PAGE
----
Blog Post 7 – Choose Your Own Topic

I know, not a very interesting title, but it is the topic for Blog Post #7.  If you have been reading, you know that I am currently teaching a course (HRD4407/5507) on Technologies in Human Resource Development.  I have chosen to focus this course on the creation of a Professional Learning Network (PLN).  You could also call it a Personal Learning Network, Personal Learning Environment or a Personal Learning Ecology (as I did here).  I purposely selected the term “professional” to emphasize how social media can be used in a professional setting.

At the heart of a PLN is social media.   This is a broad term and most people simple equate social media as Facebook.  But there is more to this social media.  From an article in 2011, Heidi Coehn, a marketing professional gathered a variety of definitions of social media.  But for me it is about the connection between the individual and the tool.

A Brief, Very Brief History of the Internet

In the beginning there was information. The Internet was a place to find information, it still is a place to find information, but in the beginning only those who could write fancy code could put information on the Internet.  (This would be Web 1.0).

Then there was writing or creation for the masses.  Some incredible people made it possible to “write on the web” without knowing the fancy coding.  The Internet became a place where anyone could create and share information. (This would be Web 2.0).  You see lots of references in education to Web 2.0 tools.  There are still great tools available and more every day!

Then there was connecting. (And you guess it, this would be Web 3.0.  Although there are many who would argue that it is really still just Web 2.0, but that is another discussion.) Now, not only are people able to create and share, they can connect and broadcast.  The tools that were created allow people to follow others using tools like Facebook, Twitter and Pinterest.

So the Internet has moved from a read-only resource to a mass creation and sharing to connecting and broadcasting. Which leads us to the emerging learning theory of connectivism.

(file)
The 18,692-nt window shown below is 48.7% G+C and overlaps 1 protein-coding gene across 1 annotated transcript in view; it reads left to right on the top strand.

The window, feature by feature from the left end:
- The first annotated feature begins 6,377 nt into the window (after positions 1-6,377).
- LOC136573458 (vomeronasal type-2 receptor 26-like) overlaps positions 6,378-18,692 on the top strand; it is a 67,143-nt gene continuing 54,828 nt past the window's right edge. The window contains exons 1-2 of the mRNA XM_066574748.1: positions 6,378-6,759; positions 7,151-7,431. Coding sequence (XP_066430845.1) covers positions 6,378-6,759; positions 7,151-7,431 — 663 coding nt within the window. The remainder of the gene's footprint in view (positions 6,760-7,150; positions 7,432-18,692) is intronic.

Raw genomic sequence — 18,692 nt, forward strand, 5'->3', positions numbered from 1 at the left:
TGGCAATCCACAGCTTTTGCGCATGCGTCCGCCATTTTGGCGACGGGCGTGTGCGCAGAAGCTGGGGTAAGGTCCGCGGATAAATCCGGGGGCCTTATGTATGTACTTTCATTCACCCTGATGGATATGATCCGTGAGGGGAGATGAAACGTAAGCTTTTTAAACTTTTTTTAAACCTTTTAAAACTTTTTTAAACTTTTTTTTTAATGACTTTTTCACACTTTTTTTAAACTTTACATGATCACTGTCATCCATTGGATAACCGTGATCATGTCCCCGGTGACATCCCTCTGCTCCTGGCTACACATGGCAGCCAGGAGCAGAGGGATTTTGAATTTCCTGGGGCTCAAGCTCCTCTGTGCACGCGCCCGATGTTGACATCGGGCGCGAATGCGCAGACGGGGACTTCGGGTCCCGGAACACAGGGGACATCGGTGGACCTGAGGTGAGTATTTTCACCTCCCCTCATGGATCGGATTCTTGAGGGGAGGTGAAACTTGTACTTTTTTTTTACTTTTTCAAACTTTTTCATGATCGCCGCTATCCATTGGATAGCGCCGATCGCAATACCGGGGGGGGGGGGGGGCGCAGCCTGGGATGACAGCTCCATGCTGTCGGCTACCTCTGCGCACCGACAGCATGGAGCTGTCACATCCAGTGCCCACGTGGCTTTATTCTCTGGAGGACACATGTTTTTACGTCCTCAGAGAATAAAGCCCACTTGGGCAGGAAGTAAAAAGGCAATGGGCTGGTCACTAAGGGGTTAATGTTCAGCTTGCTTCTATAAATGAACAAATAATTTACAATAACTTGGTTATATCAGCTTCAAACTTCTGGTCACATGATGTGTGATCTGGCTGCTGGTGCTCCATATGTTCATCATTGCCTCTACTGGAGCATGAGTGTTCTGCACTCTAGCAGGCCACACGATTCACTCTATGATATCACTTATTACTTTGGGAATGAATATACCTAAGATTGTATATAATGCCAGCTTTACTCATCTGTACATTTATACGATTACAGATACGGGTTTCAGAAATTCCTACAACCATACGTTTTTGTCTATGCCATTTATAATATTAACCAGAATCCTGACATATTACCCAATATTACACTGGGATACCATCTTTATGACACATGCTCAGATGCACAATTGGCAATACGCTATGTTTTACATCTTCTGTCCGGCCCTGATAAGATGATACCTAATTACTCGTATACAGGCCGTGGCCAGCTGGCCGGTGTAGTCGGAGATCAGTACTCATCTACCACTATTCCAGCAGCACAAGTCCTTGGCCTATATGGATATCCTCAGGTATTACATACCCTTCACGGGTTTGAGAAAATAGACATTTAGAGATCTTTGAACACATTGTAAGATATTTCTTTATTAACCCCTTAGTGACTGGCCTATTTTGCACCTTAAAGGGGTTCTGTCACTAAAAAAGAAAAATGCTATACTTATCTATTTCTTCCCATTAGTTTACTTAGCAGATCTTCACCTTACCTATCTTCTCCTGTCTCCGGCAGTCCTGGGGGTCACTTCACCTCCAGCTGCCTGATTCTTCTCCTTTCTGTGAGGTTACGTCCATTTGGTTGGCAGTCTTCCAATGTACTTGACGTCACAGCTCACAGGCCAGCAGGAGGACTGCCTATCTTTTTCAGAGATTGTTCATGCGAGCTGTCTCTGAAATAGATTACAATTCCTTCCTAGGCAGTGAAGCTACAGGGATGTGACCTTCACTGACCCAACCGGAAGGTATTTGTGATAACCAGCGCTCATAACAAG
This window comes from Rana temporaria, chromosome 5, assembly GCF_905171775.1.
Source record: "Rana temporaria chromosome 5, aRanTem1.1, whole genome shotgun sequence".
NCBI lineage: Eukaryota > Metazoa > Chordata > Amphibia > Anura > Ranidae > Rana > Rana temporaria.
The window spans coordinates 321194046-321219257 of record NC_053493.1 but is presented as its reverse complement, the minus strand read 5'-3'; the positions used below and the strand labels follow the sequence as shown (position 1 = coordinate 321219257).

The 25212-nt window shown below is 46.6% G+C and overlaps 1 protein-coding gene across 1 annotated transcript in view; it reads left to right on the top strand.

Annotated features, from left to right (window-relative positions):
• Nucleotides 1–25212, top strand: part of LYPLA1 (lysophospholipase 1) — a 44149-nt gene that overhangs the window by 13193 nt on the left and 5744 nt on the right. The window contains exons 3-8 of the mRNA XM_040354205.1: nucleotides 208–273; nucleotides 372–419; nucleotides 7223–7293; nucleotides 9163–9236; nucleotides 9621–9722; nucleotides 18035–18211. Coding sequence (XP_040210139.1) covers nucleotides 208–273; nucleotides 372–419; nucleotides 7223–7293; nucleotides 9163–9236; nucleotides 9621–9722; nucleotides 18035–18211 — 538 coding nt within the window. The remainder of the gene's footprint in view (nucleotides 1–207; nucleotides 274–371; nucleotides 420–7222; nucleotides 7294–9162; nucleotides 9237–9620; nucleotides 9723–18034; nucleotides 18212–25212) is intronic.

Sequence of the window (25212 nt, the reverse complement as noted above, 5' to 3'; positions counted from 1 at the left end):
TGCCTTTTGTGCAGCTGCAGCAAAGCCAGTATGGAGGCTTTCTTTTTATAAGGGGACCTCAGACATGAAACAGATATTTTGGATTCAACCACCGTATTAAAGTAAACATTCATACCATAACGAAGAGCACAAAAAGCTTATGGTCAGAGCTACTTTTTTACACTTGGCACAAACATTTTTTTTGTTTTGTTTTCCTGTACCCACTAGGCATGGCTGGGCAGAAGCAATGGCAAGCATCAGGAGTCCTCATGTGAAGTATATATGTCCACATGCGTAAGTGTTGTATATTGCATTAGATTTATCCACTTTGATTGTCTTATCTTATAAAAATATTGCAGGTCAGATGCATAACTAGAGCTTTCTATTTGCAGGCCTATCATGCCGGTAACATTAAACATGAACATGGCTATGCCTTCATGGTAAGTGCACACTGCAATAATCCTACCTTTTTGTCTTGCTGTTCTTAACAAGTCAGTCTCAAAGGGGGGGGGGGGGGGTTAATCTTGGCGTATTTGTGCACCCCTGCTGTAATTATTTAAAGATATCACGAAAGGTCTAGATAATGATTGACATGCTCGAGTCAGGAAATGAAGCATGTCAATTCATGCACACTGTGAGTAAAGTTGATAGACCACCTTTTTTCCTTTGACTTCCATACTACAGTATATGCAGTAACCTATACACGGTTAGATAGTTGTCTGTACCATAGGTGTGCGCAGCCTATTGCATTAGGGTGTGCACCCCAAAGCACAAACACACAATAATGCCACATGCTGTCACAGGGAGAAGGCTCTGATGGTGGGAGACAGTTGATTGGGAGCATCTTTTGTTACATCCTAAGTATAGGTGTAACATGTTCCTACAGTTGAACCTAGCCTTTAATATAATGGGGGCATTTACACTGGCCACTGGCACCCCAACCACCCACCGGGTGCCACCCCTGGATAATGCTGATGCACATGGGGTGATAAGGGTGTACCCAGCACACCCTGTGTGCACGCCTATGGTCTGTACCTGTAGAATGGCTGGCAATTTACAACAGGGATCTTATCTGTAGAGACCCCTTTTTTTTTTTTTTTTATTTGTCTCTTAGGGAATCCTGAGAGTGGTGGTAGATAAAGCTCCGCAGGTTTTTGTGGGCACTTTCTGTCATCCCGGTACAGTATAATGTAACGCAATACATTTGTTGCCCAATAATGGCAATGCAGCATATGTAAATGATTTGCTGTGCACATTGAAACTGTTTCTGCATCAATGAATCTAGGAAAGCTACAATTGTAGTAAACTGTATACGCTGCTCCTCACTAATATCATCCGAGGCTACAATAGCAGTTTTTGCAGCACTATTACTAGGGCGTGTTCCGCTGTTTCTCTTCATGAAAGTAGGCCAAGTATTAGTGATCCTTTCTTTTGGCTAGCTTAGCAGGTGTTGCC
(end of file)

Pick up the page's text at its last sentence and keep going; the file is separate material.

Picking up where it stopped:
Connectivism

In midst of these new tools for connecting, George Seimens presented a learning theory called connectivism, which is based on connecting (see the Web 3.0 connection).  The basic principles of connectivism are:

  • Learning and knowledge rests in diversity of opinions.
  • Learning is a process of connecting specialized nodes or information sources.
  • Learning may reside in non-human appliances.
  • Capacity to know more is more critical than what is currently known
  • Nurturing and maintaining connections is needed to facilitate continual learning.
  • Ability to see connections between fields, ideas, and concepts is a core skill.
  • Currency (accurate, up-to-date knowledge) is the intent of all connectivist learning activities.
  • Decision-making is itself a learning process. Choosing what to learn and the meaning of incoming information is seen through the lens of a shifting reality. While there is a right answer now, it may be wrong tomorrow due to alterations in the information climate affecting the decision.

(Seimens, 2004)

If you are interested in learning theories, you should go to http://www.elearnspace.org/Articles/connectivism.htm and read the article.  Better yet, make sure you are logged in to your Diigo account.  Then you can experience how social media tools can change the way we interact with information.  Throughout the article are highlights and comments from other Diigo users.  Not only can you read the article, but you can see what others feel are important based on the highlighting and you can see their thoughts and additional insights based on the notes they add.  And as you start reading the comments you realize they are all from the same time period – looks like a group, perhaps a class co-read this article.  You and I were not there for the discussions, but we do get to see some of the virtual learning footprint they left behind.

What Does Your Virtual Learning Footprint Look Like?

As you create and build a PLN, you are able to explore the virtual learning footprint of others.  As you create and comment and share your learning you too are creating a virtual learning footprint.  Does this matter?  Well, if you’d like to know how that one person you admire achieved and grew, perhaps they left a virtual learning footprint you can explore and learn from.  As you move forward always working towards that next goal, do you ever stop and reflect on how far you have come?  If you have left a virtual learning footprint you can look back and see.  Or you can be reminded of why you are in school, again, or why you took that second job when you didn’t really need the money.  These can be powerful reflective moments that help keep you on track.

 

References

Seimens, G. (2004) Connectivisim: A learning theory for the digital age. Retreived from http://www.elearnspace.org/Articles/connectivism.htm